Frommy participation in the spring rituals, there were various crucialobservations critical for the ritual. These people had a firm beliefon the symbol and nature of the eggs, and the process of thepreparation of the eggs for the ritual was very crucial to theritual. The boiling and dyeing were undertaken with a keenness toensure that the eggs attained the right tone of color and hardness.The observation of these rituals was important to the culture becauseit was a means and symbol of fertility and growth for the communityand thus abundance for the coming cycle. The use of eggs was tosymbolize the start of a new season and the birth of new lives aswell.
Theserituals were crucial to every participating member because it wasused as a spell to tell how the coming season would look like. It wasimportant for the members to hold the practices carefully to ensurethat they would have blessings and luck in the coming year. Mostimportantly, is the belief that the rituals were a means ofpersuasion of the goddess to bring along fertility and fruits ofabundance to the community. This was crucial to the members becausethey were sure of continuity of their lineage just by performing therituals. The members portrayed good and calm behavior during theperformance of the rituals. Again, the preparation of the eggs foruse in the rituals was done with extreme keenness. The combination ofthe behavior and development process clearly show that the ritual wascrucial for the members. If it were not of any importance, themembers would not have taken their precious time to prepare the eggsand perform the rituals.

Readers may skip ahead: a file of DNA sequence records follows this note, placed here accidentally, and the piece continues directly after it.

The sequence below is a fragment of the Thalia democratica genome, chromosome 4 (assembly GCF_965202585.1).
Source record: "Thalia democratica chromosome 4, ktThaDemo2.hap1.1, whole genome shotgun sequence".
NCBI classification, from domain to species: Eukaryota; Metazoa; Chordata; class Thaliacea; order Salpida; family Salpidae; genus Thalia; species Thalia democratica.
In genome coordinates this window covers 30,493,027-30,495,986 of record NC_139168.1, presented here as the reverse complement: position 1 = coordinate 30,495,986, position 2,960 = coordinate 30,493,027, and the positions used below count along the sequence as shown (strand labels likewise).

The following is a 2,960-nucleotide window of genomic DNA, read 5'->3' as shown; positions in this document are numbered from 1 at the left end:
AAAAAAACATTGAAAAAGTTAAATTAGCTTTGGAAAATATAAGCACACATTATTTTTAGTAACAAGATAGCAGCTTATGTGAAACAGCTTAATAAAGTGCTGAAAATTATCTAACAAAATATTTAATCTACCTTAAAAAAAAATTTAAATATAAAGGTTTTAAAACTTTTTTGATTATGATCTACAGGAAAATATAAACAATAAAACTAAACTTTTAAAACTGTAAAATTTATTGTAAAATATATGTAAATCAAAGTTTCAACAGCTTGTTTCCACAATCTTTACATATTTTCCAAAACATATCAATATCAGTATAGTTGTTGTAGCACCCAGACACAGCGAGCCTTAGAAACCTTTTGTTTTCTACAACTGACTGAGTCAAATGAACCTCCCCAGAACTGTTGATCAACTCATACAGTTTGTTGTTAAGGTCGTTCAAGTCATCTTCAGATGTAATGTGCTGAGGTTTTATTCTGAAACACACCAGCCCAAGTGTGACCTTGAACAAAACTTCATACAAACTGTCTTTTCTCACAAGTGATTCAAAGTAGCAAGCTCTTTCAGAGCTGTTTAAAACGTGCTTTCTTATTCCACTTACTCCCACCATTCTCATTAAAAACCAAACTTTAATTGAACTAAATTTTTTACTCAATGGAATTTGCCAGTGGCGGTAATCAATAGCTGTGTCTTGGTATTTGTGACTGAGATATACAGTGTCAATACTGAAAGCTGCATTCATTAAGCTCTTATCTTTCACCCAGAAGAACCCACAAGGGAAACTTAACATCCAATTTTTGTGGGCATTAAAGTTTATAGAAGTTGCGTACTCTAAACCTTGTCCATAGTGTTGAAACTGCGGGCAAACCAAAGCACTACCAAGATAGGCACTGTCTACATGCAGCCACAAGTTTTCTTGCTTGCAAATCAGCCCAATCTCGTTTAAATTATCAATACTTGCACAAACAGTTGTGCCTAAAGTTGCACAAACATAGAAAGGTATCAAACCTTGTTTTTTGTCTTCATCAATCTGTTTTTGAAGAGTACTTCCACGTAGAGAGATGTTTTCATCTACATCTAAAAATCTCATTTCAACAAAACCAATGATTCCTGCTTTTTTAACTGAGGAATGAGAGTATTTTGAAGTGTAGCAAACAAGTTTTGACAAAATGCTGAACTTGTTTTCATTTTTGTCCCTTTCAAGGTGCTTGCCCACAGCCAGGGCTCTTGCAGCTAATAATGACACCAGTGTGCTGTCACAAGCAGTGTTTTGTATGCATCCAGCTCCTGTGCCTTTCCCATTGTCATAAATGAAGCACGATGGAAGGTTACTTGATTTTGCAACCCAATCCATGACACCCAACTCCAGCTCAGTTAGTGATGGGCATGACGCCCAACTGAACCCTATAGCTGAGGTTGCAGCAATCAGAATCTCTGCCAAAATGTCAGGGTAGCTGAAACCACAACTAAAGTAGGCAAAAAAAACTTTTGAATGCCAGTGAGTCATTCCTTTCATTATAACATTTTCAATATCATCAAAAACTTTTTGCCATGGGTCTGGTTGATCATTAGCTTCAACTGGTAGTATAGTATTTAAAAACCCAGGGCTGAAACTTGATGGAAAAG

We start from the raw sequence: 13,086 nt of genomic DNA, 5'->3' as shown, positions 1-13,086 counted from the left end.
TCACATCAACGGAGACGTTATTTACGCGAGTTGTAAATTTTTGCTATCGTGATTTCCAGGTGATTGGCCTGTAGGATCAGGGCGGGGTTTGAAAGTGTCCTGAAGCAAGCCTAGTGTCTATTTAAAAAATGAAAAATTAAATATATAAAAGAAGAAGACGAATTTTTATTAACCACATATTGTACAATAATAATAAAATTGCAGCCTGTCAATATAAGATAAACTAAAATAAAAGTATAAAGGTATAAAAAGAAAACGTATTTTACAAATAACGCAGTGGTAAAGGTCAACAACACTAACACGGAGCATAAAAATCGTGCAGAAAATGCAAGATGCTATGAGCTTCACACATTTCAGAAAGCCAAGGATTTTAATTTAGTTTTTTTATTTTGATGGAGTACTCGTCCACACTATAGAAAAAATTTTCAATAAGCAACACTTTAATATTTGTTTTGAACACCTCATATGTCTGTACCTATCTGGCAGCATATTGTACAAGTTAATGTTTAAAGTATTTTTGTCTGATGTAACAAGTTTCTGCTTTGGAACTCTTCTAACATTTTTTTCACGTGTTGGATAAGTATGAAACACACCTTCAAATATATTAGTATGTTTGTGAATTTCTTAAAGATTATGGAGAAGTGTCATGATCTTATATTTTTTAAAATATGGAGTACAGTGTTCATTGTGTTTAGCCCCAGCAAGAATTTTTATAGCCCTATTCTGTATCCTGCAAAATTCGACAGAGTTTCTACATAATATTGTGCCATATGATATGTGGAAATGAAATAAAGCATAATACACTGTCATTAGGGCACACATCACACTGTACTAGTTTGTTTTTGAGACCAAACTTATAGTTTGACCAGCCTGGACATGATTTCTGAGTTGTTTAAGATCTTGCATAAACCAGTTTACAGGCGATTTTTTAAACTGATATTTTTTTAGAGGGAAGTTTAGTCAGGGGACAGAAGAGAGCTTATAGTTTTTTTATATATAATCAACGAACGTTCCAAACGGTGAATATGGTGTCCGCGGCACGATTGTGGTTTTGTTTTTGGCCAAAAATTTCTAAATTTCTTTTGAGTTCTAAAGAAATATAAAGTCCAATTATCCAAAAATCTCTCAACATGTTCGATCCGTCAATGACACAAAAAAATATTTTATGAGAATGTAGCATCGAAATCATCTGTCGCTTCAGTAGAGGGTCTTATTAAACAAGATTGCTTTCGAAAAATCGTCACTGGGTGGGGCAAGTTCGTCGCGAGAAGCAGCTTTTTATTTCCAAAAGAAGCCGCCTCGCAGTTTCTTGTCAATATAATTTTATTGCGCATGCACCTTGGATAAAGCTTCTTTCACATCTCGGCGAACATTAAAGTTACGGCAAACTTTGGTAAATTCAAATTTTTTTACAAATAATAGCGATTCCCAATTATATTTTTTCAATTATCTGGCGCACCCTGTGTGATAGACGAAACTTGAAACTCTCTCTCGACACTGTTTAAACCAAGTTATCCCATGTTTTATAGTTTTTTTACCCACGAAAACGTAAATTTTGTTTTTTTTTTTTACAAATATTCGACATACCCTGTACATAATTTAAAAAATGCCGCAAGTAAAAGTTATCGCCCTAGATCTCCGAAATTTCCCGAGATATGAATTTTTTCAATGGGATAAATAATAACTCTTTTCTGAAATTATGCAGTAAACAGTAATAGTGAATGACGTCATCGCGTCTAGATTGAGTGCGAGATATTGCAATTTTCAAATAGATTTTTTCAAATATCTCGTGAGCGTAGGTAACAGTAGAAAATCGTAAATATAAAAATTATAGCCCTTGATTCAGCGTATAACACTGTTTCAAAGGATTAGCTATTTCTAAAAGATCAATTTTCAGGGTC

Astime has gone by, there has been changes in the performance of thisritual and the beliefs surrounding it. For instance, boiling of eggstoday does not symbolize creation and fertility. There are unlikelyfew people still holding the belief about the eggs. Today people boileggs as a means of cooking. Again, dyeing of the eggs does notsymbolize what the spring rituals stipulated. The dyeing is usuallydone in various bright colors unlike the red color only as during thespring festivals, and the reason for dyeing is to keep them away fromthe children. There are different types of eggs such as eggs withchocolate and marzipan eggs for the celebration of the springfestivals unlike before when only red dyed eggs were used.
Thedyeing of the eggs for the celebration of the spring rituals is inline with the theoretical framework which shows the importance of eggdyeing for the celebration of the spring festivals. Eggs were used asa spring celebration. In the past, there was a relationship betweenpagan festivals and spring celebrations. The eggs were a symbol ofbirth, and new life thus appropriate for the observance of springfestivals and the birth of new life after the winter season (Kathleen27). It was an ordinary process to undertake the painting andbeautification of the eggs as well as the gifting of the beautifiedeggs to family and friends. This is in line with the observation Ihad during the spring rituals. The members beautified the eggs andwere passed to the members as a symbol of birth, new life, andcontinuity of the community.
Undertakingthis assignment using participant observation was a whole lot newexperience for me. Unlike other times when other methods wereincorporated, this process felt real because I was part of the peopleundertaking the rituals. I could identify the process clearly andunderstand the process better than in the event where I learned therituals from other sources. Participant observation relays firsthandinformation and, thus there is no distortion of the informationduring the collection process. The process made me view things in adifferent capacity. Some things we read from other sources are noteasy to comprehend. However, getting the opportunity of a participantobserver made me gain a deeper understanding of the spring ritualsand thus a different view of things.
Kathleen,Halloran. “A History of Spring Traditions.” Journalof Spring Traditions. 2.32. 27-35. 1996. Print.
Mayes,Frances. “Spring Equinox.” CollegeEnglish. 55.3. 324. 1993. Print.